your diet & disease

 

Diet simply means the kinds of food you eat all of the time. But the word itself can cause negative reactions. Diet – arrrgghhh!

So let’s eliminate the word diet, and tell anyone who asks you’ve decided to improve your nutrition.

Nutrition is the process of providing nourishment necessary for health and healing. More than ever, it is essential to understand the connection between diet and disease.

Research on population health reveals that we are living longer, but we are also getting sicker. And a leading cause of our chronic diseases and one in five deaths is nutrition.

What these findings mean is that millions of us are eating the wrong kinds of food for good health.

It also means that we are suffering and dying from something preventable. 

Why?

what are we doing wrong?

Global Burden of Disease studies concludes that we are eating too many highly refined foods and not enough whole grains. We are consuming too much salt, sugar and the wrong kinds of fats. And we are not eating enough fruit and vegetables, nuts and seeds.

We also need to consider the consequences of ingesting artificial chemicals that are used in food processing to preserve, colour and flavour.

What too many of us are putting into our bodies is a recipe for diet-related disease.

Every time we eat or drink, we are either nurturing or undermining our health. So why aren’t we engaging in healthy nutrition?

what are our reasons?

Poor nutrition is all about food choice.

Many of us are time-poor. We live busy lives and believe healthy eating takes too much time. ‘Fast’ foods suit our hectic schedules.

Some of us think healthy meals are complicated. We prefer easy options, ‘convenience’ foods that are often highly processed and low in nutritional content.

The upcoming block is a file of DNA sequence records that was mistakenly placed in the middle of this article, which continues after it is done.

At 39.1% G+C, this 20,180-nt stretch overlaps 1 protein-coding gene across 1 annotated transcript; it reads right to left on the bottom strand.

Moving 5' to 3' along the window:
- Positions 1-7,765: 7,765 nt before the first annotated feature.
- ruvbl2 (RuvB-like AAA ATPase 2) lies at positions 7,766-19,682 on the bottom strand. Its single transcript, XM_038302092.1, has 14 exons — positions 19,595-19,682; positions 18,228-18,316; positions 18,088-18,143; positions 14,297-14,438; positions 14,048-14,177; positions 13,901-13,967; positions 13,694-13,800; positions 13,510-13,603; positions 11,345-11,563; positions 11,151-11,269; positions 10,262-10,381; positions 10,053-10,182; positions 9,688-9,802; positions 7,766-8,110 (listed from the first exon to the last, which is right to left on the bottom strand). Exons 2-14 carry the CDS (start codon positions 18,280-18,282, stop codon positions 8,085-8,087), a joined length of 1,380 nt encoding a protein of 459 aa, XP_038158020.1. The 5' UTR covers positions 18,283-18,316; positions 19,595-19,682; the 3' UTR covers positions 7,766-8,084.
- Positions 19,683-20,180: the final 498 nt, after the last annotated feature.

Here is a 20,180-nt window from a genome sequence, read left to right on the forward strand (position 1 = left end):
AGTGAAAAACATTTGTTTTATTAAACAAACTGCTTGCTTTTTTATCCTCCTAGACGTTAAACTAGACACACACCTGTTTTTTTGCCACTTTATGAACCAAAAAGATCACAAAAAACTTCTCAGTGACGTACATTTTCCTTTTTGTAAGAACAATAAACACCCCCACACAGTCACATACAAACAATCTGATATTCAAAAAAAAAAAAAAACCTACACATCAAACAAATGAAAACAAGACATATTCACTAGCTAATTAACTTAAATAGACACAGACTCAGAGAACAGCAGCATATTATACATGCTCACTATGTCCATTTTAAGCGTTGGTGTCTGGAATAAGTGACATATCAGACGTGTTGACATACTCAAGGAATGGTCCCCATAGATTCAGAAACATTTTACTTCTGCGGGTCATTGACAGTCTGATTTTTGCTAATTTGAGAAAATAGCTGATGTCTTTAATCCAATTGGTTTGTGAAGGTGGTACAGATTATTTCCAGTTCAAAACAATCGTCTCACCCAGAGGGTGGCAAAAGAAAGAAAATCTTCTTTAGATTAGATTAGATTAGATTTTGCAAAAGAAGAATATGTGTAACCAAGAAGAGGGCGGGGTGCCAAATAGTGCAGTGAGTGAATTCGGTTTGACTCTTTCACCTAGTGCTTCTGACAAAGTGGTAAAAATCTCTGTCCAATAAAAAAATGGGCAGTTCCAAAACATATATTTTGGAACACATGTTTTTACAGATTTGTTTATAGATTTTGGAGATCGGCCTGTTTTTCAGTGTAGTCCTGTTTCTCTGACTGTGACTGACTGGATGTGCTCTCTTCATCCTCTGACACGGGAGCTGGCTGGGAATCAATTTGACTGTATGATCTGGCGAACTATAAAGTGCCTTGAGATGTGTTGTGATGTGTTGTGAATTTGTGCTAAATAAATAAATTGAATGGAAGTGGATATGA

You can also become a victim of poor nutrition, stuck in a vicious cycle of blood sugar highs and lows. You feel tired all the time and crave sugar-loaded food and drinks.

No matter what our reasons are, there is no escaping the consequences of a poor diet. What we eat and drink directly affects our health.

the healthiest food to eat

One important way to protect your health is to make sure that what you eat is not contaminated with toxic chemicals because they accumulate and poison your body. It means eating foods that are grown in fertile soil, without the use of artificial fertilisers, pesticides or genetic modification. In other words, eat organic food.

Naturally grown, organic food is the healthiest food to eat.

Eating organic food also means you avoid ingesting preservatives designed to keep food fresh longer. The cocktail of chemicals sprayed on fresh produce is linked to heart attack, stroke and cancer.

And ditch highly processed foods – they are stripped of vitamins, minerals and fibre. You might think they taste delicious, but they are empty of nutrition and contribute to preventable diseases.

Instead, eat food that is as close to nature as possible. Certified organic, whole foods are nutrition-rich – and free of artificial flavours, colours or chemical preservatives.

balancing nutrition

To provide your body optimum nutrition, eat a variety of foods to ensure a balanced intake of nutrients.

Imagine a circle on your dining room table that represents the food you eat in a day.

Fill half of the circle with organic fruit and vegetables.

Fill a quarter with low GI carbohydrates.

Fill the final quarter with organic sources of protein.

 

 

why low GI carbohydrates are important

And make sure you eat healthier carbohydrates!

The healthiest carbohydrates to eat are low GI – below 55.

What does GI mean?

When you digest the foods you eat, they are rated according to how fast (high) or slow (low) sugar is released – it’s called a Glycaemic Index or GI.

Foods that are whole and natural tend to have a lower GI – so you get an even release of sugar and balanced energy.

If you eat highly processed foods, sugar releases quickly. You tend to get a quick spike of energy and a fast crash. It’s a familiar story for those who experience the highs and lows of sugar cravings.

To break this destructive cycle, make sure that the majority of the food you eat is rich in fibre to slow the release of sugar – and made up of organic vegetables, protein and low GI carbs. Fresh food is always best.

Or visit a nutritionist. They are a great resource to get your diet sorted.

You can also buy shoppers guides to low GI foods or search online for Glycaemic Indexes to learn more about food and nutrition.

eat well to be well!

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